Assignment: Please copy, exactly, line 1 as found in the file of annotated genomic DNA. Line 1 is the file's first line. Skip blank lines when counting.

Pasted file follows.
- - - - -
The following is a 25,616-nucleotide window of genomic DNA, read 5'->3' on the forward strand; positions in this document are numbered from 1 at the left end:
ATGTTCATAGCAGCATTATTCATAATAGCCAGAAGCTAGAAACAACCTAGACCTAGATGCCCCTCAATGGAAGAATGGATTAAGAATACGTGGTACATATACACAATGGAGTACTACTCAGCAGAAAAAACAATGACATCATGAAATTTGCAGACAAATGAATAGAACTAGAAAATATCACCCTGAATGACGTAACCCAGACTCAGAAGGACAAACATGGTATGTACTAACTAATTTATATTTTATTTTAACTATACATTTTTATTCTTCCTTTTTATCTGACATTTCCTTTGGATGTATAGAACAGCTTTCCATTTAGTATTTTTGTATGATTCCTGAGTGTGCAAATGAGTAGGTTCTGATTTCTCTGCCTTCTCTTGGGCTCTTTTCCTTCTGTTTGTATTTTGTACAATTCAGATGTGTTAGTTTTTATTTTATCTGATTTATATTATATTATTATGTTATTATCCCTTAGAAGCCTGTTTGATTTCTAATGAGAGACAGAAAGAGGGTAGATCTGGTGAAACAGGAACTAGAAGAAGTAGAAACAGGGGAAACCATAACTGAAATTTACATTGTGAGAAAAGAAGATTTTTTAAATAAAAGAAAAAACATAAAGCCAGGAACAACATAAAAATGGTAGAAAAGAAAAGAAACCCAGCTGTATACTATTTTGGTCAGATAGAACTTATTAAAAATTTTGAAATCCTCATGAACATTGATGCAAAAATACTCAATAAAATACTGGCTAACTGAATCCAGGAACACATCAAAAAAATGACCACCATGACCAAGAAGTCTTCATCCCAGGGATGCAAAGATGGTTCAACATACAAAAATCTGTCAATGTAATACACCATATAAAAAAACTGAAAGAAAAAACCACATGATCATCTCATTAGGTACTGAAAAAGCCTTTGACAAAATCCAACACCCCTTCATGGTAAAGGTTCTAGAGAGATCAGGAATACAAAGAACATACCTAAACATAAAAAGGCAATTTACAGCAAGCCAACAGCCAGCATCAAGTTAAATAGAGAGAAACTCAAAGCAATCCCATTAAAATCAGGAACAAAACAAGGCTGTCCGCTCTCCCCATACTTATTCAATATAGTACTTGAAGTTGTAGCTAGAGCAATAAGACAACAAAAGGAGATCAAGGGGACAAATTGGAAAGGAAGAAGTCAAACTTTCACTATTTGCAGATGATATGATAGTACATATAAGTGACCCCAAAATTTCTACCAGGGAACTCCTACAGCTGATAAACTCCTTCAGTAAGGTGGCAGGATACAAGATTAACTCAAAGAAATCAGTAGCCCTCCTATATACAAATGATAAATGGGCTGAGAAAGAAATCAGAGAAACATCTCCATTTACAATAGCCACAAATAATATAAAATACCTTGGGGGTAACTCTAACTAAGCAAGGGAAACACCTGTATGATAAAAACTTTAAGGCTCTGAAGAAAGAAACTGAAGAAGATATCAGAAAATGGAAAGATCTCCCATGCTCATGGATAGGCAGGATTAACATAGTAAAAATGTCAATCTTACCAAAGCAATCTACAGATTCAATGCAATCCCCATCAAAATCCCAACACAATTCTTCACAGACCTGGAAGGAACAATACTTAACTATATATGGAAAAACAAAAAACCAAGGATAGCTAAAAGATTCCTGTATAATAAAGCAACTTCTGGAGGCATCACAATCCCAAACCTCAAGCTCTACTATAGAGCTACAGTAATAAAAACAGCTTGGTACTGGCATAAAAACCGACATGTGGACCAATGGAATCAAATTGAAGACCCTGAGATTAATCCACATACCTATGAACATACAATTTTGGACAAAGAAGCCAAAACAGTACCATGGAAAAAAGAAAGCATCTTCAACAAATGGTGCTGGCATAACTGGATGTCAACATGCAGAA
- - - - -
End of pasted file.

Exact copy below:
The following is a 25,616-nucleotide window of genomic DNA, read 5'->3' on the forward strand; positions in this document are numbered from 1 at the left end: